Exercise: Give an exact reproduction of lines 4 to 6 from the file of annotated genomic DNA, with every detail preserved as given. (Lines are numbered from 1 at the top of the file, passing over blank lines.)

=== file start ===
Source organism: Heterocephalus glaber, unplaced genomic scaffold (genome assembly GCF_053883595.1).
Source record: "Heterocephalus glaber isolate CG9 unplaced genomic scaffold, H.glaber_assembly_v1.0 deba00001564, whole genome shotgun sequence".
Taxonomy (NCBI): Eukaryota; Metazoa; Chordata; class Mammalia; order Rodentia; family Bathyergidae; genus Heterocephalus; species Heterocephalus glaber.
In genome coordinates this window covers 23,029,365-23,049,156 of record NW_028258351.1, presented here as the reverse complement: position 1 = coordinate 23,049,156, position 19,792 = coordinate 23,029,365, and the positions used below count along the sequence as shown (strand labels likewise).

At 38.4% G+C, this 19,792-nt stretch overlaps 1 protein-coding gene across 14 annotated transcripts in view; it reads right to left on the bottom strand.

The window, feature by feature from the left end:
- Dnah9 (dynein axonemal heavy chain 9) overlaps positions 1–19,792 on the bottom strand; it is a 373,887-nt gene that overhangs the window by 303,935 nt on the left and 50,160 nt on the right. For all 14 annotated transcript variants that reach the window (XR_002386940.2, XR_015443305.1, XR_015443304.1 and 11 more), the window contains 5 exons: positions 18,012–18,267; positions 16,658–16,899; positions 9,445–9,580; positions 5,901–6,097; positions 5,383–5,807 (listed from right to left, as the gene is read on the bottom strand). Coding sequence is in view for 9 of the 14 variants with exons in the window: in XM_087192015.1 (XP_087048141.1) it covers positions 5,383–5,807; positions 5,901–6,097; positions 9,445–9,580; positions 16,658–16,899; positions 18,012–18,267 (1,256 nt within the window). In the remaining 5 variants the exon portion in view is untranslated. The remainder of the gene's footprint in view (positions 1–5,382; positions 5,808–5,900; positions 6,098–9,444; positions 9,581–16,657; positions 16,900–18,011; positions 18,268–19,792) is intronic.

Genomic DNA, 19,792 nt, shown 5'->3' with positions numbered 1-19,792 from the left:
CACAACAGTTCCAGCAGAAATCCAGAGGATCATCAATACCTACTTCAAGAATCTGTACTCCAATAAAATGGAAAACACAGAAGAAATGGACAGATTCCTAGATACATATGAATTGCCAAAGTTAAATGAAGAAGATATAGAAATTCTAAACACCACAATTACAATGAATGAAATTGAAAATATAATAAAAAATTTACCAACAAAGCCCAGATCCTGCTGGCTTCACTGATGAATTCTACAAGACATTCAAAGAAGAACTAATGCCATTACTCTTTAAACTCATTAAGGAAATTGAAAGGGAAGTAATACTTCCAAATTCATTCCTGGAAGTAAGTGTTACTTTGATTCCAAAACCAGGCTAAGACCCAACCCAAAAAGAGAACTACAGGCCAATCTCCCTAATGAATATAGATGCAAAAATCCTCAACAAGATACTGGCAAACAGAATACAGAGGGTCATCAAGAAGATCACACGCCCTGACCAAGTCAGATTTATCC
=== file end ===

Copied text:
In genome coordinates this window covers 23,029,365-23,049,156 of record NW_028258351.1, presented here as the reverse complement: position 1 = coordinate 23,049,156, position 19,792 = coordinate 23,029,365, and the positions used below count along the sequence as shown (strand labels likewise).

At 38.4% G+C, this 19,792-nt stretch overlaps 1 protein-coding gene across 14 annotated transcripts in view; it reads right to left on the bottom strand.

The window, feature by feature from the left end: